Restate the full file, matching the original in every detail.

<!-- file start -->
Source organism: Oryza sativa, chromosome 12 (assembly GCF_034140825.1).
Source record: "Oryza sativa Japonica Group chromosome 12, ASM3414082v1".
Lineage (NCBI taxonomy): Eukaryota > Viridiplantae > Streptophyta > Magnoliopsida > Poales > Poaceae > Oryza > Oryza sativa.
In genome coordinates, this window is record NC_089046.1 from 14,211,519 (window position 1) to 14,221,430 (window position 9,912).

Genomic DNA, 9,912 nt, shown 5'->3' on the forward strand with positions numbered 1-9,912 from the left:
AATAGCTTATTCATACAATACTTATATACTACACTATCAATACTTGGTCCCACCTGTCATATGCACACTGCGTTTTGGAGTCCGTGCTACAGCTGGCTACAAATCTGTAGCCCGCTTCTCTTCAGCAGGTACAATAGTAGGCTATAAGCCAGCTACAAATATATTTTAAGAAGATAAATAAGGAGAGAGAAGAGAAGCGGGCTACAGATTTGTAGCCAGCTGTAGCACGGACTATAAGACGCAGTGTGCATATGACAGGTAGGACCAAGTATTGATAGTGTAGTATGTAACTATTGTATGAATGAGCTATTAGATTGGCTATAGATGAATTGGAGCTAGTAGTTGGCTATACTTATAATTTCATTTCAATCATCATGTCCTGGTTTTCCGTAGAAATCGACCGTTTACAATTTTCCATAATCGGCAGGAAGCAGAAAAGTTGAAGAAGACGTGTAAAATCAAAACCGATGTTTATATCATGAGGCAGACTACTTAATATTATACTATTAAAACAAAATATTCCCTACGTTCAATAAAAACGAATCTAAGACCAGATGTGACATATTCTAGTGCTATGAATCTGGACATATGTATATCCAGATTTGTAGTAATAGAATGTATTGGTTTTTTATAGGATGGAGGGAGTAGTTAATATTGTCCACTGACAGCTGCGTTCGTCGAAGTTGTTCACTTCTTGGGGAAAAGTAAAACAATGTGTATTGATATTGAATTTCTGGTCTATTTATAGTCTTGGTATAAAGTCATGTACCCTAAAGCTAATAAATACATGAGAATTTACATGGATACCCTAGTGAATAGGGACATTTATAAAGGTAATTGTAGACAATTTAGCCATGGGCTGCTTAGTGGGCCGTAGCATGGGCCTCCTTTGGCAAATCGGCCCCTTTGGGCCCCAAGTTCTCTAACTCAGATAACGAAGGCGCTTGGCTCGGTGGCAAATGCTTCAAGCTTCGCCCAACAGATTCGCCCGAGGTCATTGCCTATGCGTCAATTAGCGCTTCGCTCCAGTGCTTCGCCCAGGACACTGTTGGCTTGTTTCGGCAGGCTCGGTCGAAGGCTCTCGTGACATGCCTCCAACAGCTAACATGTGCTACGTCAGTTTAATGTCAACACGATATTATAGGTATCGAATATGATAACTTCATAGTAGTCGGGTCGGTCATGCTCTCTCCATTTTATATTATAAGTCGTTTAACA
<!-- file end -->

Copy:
Source organism: Oryza sativa, chromosome 12 (assembly GCF_034140825.1).
Source record: "Oryza sativa Japonica Group chromosome 12, ASM3414082v1".
Lineage (NCBI taxonomy): Eukaryota > Viridiplantae > Streptophyta > Magnoliopsida > Poales > Poaceae > Oryza > Oryza sativa.
In genome coordinates, this window is record NC_089046.1 from 14,211,519 (window position 1) to 14,221,430 (window position 9,912).

Genomic DNA, 9,912 nt, shown 5'->3' on the forward strand with positions numbered 1-9,912 from the left:
AATAGCTTATTCATACAATACTTATATACTACACTATCAATACTTGGTCCCACCTGTCATATGCACACTGCGTTTTGGAGTCCGTGCTACAGCTGGCTACAAATCTGTAGCCCGCTTCTCTTCAGCAGGTACAATAGTAGGCTATAAGCCAGCTACAAATATATTTTAAGAAGATAAATAAGGAGAGAGAAGAGAAGCGGGCTACAGATTTGTAGCCAGCTGTAGCACGGACTATAAGACGCAGTGTGCATATGACAGGTAGGACCAAGTATTGATAGTGTAGTATGTAACTATTGTATGAATGAGCTATTAGATTGGCTATAGATGAATTGGAGCTAGTAGTTGGCTATACTTATAATTTCATTTCAATCATCATGTCCTGGTTTTCCGTAGAAATCGACCGTTTACAATTTTCCATAATCGGCAGGAAGCAGAAAAGTTGAAGAAGACGTGTAAAATCAAAACCGATGTTTATATCATGAGGCAGACTACTTAATATTATACTATTAAAACAAAATATTCCCTACGTTCAATAAAAACGAATCTAAGACCAGATGTGACATATTCTAGTGCTATGAATCTGGACATATGTATATCCAGATTTGTAGTAATAGAATGTATTGGTTTTTTATAGGATGGAGGGAGTAGTTAATATTGTCCACTGACAGCTGCGTTCGTCGAAGTTGTTCACTTCTTGGGGAAAAGTAAAACAATGTGTATTGATATTGAATTTCTGGTCTATTTATAGTCTTGGTATAAAGTCATGTACCCTAAAGCTAATAAATACATGAGAATTTACATGGATACCCTAGTGAATAGGGACATTTATAAAGGTAATTGTAGACAATTTAGCCATGGGCTGCTTAGTGGGCCGTAGCATGGGCCTCCTTTGGCAAATCGGCCCCTTTGGGCCCCAAGTTCTCTAACTCAGATAACGAAGGCGCTTGGCTCGGTGGCAAATGCTTCAAGCTTCGCCCAACAGATTCGCCCGAGGTCATTGCCTATGCGTCAATTAGCGCTTCGCTCCAGTGCTTCGCCCAGGACACTGTTGGCTTGTTTCGGCAGGCTCGGTCGAAGGCTCTCGTGACATGCCTCCAACAGCTAACATGTGCTACGTCAGTTTAATGTCAACACGATATTATAGGTATCGAATATGATAACTTCATAGTAGTCGGGTCGGTCATGCTCTCTCCATTTTATATTATAAGTCGTTTAACA